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Articles: Policy & Compliance

Due to heightened vigilance regarding minority achievement, districts across the country are under scrutiny. One of these is the Wake County (N.C.) Public School System. Recently the Wake County school board decided to change the way it handles student assignments and busing between schools. Board members voted 5-4 on March 23 to end forced busing, a method initiated in the 1970s to promote diversity in public schools.

Tuition voucher program support has been withering under the Obama administration as it phases out the D.C. Opportunity Scholarship Program. The program, a federally funded voucher program signed into law in 2004, has provided over 3,700 students in Washington, D.C., with scholarships to attend private schools. The administration's primary reasoning, it appears, has been strong union opposition to school vouchers.

The U.S. Department of Education has earmarked $350 million in Race to the Top grants for states to develop new assessments for the Common Core Standards. On September 2, it was announced that the SMARTER Balanced Assessment Consortium (SBAC) was awarded $170 million and the Partnership for the Assessment of Readiness for College and Careers (PARCC) won $160 million. The two groups submitted their applications in June 2010.

Offering innovative choices to students and families is at the heart of the Cleveland Metropolitan School District's Academic Transformation Plan. Spearheaded by Chief Executive Officer Eugene Sanders, the Whatever it Takes blueprint offers what he calls "a gamechanging opportunity" for improvement through academic and non-academic strategies.

"In our district, every four years we lose 45 percent of our students, Mr. Chairman," Western Heights (Okla.) Public Schools superintendent Joe Kitchens testified in April before a U.S. House of Representatives Committee on Education and Labor hearing entitled "How Data Can Be Used to Inform Educational Outcomes." "We have to do something about this. We have to retool America's schools to deal with this issue of mobility," he urged the committee. Over the past five years, Kitchens and the administration of Western Heights have done just that.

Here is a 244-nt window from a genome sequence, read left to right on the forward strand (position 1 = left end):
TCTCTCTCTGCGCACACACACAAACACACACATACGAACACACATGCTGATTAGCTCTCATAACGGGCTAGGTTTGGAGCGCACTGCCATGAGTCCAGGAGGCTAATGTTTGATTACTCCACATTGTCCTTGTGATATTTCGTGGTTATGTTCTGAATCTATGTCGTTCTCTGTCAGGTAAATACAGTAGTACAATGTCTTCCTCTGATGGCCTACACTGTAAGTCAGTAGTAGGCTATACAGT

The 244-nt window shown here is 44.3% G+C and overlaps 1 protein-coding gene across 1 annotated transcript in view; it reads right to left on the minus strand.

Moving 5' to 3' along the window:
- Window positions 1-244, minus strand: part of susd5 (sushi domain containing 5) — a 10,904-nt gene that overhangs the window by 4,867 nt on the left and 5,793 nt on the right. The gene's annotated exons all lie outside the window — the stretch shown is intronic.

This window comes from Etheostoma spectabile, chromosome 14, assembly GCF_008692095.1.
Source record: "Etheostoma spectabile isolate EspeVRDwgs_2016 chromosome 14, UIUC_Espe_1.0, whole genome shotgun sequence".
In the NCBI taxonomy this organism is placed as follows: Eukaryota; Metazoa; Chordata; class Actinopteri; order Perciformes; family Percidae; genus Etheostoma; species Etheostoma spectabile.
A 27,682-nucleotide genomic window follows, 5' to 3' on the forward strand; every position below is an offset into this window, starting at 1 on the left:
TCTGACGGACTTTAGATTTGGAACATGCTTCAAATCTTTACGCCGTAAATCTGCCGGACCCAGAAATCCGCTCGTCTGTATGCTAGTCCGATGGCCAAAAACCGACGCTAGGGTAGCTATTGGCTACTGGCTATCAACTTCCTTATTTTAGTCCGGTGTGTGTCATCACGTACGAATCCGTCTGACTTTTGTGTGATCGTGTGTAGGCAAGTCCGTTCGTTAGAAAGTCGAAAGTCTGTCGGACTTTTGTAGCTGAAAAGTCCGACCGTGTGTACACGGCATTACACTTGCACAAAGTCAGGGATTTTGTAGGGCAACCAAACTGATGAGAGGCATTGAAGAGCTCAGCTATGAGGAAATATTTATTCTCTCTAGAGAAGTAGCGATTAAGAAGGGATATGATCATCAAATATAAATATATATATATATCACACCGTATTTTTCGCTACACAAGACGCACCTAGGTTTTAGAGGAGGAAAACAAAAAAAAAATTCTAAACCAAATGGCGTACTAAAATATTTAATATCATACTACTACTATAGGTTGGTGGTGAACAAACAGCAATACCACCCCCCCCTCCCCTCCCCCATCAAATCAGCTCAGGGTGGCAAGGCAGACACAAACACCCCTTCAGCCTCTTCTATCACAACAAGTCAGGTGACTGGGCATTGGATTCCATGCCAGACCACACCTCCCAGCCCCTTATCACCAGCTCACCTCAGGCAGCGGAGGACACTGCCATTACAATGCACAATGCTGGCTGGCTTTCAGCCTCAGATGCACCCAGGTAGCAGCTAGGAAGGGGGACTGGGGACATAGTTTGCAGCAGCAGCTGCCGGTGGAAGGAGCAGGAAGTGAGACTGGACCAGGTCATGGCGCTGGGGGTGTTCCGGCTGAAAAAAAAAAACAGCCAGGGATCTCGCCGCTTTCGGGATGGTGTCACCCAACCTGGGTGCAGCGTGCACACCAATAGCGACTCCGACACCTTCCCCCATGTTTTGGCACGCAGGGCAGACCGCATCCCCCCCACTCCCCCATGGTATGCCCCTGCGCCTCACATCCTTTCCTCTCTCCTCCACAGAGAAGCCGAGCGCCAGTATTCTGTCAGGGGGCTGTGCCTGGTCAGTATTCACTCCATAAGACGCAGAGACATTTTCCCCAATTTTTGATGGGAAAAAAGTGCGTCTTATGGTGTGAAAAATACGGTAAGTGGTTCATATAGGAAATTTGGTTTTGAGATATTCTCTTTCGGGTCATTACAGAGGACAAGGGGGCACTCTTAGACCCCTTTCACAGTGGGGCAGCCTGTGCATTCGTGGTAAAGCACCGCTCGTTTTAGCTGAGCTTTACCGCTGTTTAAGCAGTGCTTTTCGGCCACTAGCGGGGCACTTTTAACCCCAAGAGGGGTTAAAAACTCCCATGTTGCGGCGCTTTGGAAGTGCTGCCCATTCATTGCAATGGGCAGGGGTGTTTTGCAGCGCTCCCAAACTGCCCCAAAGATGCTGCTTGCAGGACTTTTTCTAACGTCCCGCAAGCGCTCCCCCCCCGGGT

From the glamour and glitz of Hollywood to the technological hub of Silicon Valley, from the majestic Redwoods to the surfers off the Malibu beaches, California is a state of contrasts in many ways, including its politics. A progressive, largely Democratic state and a bellwether for the rest of the country on sensitive issues, including opposition to the Iraq war and support for same-sex marriage, it elected two conservative Republican actors, Ronald Reagan and Arnold Schwarzenegger, as governors over the last 40 years.

Carlos A. Garcia, born in Chicago to Mexican immigrants, learned about pride in his heritage when he was in kindergarten. As a student at Magnolia Elementary School in the Los Angeles Unified School District in the late 1950s, Garcia came home one day with a name tag on his shirt. His father asked, "Who is Charlie?" Garcia said Charlie was a boy at school who caused some trouble. His father visited the school the following day to ask the teacher and principal about this boy.

Imagine online learning communities. Personal learning networks. An Internet device for every teacher and student. Ubiquitous access to the Web.

Spurred by the prospect of being awarded millions in Race to the Top grants, several states have removed or raised caps on the number of charter schools they will allow to be authorized. And financial support for charters has been flowing in from various foundations and corporations—including most notably a recent $325 million commitment from JPMorgan Chase.

When you look at Florida, the state legislature has always been interested in education, and our governors have always been interested in school reform," observes Nikolai Vitti, deputy chancellor of school improvement and student achievement for the Florida Department of Education.

In the six years since her appointment as superintendent of Volusia County (Fla.) School District—a district that has 63,000 students in 16 cities, including Daytona Beach, in the heart of Florida's east coast—Margaret Smith has had her share of success. But what makes her so different from other superintendents is her ability to reach out.

As the nation prepares for common core standards in math and English language arts, a framework to guide new science standards in elementary and secondary education—where students are showing only mediocre achievement compared to other nations—is getting closer.

Education reformer and writer Whitney Tilson, who helped launch Teach for America in 1989, has a dream: that little boys and little girls of all economic backgrounds in the United States have the same education.

He put his dream into a documentary film, A Right Denied: The Critical Need for Genuine School Reform, which was released in April 2010 and produced by documentary filmmaker Bob Compton.

"Every state is different and unique in its education system," says Don McAdams, founder and president of the Houston-based school-board training and consulting firm Center for the Reform of School Systems. "But Texas is one state that is really different and unique." The state's tumultuous history, huge size, high poverty rate and English language learner population have created "an overall sense of urgency" when it comes to education, McAdams explains.

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